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Why club over country is the strategy for club support

It’s hard, but where MLS is most popular the local team is way bigger than the national team.

MLS: Portland Timbers at Seattle Sounders FC Jennifer Buchanan-USA TODAY Sports

I went to Seattle last weekend to take in a must-see event in American soccer, a Cascadia rivalry game between the Seattle Sounders and Portland Timbers.

This was my first time in Seattle for a Sounders game, and I haven’t been to a Timbers game in Portland yet, so to some extent the experience is incomplete. But even with one trip under my belt, a pretty clear hypothesis emerges.

What is the most popular soccer team in the United States? The Mexican National Team. After that? Across the board, between diehard soccer fans and casuals alike, the U.S. National Teams as a group are most likely second.

National teams are fun to root for because first, they encompass an entire country, and there’s a tribal element to nationalism that many people feed off. The Olympics are fun because you get to root for your country and instead of creating divisions around states or cities, the residents of a given country can come together on a rare occasion and find common ground.

Now, what does this have to do with MLS? I think the popularity of the Sounders and Timbers in their localities makes the National Team affiliations weaker in comparison to most places. Of course, I’m not saying that Portland or Seattle residents don’t care about the USMNT/USWNT or Mexico, but my sense is that they care less.

It’s the traditional “club over country” vs. “country over club” argument. Fans can obviously be fans of both their club team and the national team, but when push comes to shove, nearly everyone has some kind of preference, even if it’s slight.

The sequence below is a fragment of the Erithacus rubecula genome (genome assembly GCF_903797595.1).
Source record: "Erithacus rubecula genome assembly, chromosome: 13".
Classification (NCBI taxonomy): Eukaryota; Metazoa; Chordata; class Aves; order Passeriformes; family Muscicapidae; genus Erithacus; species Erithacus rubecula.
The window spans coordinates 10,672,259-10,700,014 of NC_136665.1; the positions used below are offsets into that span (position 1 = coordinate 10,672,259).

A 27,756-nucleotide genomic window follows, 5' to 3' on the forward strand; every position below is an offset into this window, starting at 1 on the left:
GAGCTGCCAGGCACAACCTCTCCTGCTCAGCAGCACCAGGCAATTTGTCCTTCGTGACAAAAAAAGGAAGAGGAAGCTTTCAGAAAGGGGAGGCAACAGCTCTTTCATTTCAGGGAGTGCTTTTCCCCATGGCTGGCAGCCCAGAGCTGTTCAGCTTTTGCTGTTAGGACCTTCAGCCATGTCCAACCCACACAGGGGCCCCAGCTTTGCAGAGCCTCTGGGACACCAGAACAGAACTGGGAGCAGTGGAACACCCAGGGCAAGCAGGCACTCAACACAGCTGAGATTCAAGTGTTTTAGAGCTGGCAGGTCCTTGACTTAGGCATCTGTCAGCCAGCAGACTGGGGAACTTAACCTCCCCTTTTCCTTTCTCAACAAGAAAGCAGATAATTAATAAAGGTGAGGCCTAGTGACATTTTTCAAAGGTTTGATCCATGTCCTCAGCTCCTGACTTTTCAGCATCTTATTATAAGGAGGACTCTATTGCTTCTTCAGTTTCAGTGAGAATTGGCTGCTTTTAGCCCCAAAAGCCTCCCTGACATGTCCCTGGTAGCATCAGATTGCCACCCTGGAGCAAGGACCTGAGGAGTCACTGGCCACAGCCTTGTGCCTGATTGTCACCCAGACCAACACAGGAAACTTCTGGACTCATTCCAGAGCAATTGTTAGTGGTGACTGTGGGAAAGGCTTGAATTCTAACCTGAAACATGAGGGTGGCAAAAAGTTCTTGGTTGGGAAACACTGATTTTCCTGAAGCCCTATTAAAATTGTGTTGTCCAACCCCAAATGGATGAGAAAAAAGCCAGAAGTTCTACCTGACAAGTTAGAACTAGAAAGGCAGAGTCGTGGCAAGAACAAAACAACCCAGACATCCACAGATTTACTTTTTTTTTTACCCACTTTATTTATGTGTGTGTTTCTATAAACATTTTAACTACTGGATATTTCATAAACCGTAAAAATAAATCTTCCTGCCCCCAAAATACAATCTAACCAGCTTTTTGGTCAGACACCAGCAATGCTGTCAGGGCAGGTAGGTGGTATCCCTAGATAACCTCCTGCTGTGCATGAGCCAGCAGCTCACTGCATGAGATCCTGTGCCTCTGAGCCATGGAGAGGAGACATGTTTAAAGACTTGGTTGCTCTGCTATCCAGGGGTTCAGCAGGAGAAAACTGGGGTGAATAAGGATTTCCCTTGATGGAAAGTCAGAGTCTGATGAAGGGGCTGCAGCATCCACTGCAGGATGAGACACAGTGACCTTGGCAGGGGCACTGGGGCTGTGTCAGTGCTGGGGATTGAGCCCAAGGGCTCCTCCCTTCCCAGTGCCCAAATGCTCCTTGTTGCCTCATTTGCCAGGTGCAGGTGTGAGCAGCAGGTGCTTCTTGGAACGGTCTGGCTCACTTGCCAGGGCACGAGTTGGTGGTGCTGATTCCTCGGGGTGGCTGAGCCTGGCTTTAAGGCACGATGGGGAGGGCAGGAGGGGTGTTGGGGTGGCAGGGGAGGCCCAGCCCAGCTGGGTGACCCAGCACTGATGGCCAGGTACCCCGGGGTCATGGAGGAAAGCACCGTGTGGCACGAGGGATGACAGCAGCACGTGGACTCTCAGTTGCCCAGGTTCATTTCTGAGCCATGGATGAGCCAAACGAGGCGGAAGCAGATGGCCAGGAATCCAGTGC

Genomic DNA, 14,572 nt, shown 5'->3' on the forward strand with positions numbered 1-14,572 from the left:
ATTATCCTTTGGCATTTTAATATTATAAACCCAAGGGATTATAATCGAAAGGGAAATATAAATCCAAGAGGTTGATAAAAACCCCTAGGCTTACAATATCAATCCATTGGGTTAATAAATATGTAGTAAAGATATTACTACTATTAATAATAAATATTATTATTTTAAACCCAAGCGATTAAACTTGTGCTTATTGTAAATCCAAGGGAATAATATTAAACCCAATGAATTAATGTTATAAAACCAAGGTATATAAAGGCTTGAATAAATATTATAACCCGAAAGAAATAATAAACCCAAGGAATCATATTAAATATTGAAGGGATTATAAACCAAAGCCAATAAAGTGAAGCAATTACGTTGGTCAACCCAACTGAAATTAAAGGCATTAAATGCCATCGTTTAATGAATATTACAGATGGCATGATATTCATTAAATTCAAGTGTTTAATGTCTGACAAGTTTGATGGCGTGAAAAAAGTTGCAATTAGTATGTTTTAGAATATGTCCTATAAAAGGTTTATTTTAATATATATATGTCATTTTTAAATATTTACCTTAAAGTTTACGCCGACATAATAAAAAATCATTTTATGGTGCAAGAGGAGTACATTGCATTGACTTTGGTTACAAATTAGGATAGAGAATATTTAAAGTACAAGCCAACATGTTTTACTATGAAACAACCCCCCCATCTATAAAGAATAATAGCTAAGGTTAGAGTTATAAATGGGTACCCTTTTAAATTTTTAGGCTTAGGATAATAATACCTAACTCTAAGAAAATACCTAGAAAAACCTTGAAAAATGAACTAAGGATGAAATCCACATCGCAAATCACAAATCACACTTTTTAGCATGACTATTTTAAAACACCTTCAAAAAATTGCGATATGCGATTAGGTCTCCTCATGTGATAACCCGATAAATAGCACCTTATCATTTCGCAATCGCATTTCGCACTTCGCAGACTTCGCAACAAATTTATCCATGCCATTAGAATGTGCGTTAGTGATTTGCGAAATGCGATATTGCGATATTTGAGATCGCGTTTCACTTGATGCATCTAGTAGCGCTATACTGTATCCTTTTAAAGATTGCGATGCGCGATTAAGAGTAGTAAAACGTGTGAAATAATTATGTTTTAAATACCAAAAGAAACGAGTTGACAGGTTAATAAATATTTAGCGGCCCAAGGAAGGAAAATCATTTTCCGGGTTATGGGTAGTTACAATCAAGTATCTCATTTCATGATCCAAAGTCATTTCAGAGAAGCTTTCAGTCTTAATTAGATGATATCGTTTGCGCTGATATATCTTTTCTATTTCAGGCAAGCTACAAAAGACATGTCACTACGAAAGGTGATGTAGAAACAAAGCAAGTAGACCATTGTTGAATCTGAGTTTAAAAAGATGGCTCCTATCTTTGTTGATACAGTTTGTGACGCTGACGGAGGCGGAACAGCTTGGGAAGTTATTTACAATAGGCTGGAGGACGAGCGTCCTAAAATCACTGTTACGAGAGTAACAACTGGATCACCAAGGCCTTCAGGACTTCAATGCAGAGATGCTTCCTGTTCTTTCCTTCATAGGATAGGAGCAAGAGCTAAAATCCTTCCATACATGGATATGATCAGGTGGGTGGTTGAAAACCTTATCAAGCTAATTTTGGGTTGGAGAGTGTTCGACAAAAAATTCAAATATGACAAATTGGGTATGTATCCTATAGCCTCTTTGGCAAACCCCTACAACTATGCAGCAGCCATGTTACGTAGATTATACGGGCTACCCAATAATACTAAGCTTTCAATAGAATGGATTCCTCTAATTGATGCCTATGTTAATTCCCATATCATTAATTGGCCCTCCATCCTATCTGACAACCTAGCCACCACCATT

And here’s where Los Angeles Football Club comes in. They’ve been trying to woo as many fans as possible before they kick off in 2018, and so having booths at local national team games and “hosting” the Mexico friendly like they did last week makes sense from a square one perspective.

But the way to truly recreate the atmosphere of a Sounders-Timbers game, especially with a smaller stadium than CenturyLink Field, is to fill it up every game and to get as many people as possible to be “club over country” fans. That’s going to require some big national team fans to take a step back on that fandom and become LAFC fans first and foremost.

How does LAFC do it? It’s a question nearly every American soccer team contends with. Obviously in any fandom, there’s a core group of diehards, some general soccer folks, and some casuals who follow along when times are good or they go to a game. Being in Seattle and seeing the Sounders signs all over the place, the volume of Sounders gear being worn around town, and previously going to Portland prior to their MLS era and seeing how much the Timbers were talked about, even then, makes it clear that “club over country” breeds the intense atmospheres every team craves at their stadium.

And threading this needle isn’t easy. You can’t tell fans, “Yo, nationalism is divisive! Be tribal in a whole new way by going all in on our team!” It has likely happened pretty organically in the Pacific Northwest, and the national teams have largely stayed away from those regions for a long time. In contrast, Mexico and the U.S. routinely (usually more than once a year) play in Southern California, which helps keep those connections to the national teams.

I’m sure none of this is new to LAFC’s marketing team. But to me, the future trajectory of appealing to fans seems pretty clear. The national teams will still be around, and the fandom is likely not going anywhere. But to really foster deep ties to a new club, over time fans need to treat their club team like the national team, and lessen those national team ties. Yes, fandom of club and country can exist side by side, but club over country has to be the ultimate goal for clubs, here in Los Angeles and elsewhere.

What do you think? Leave a comment below!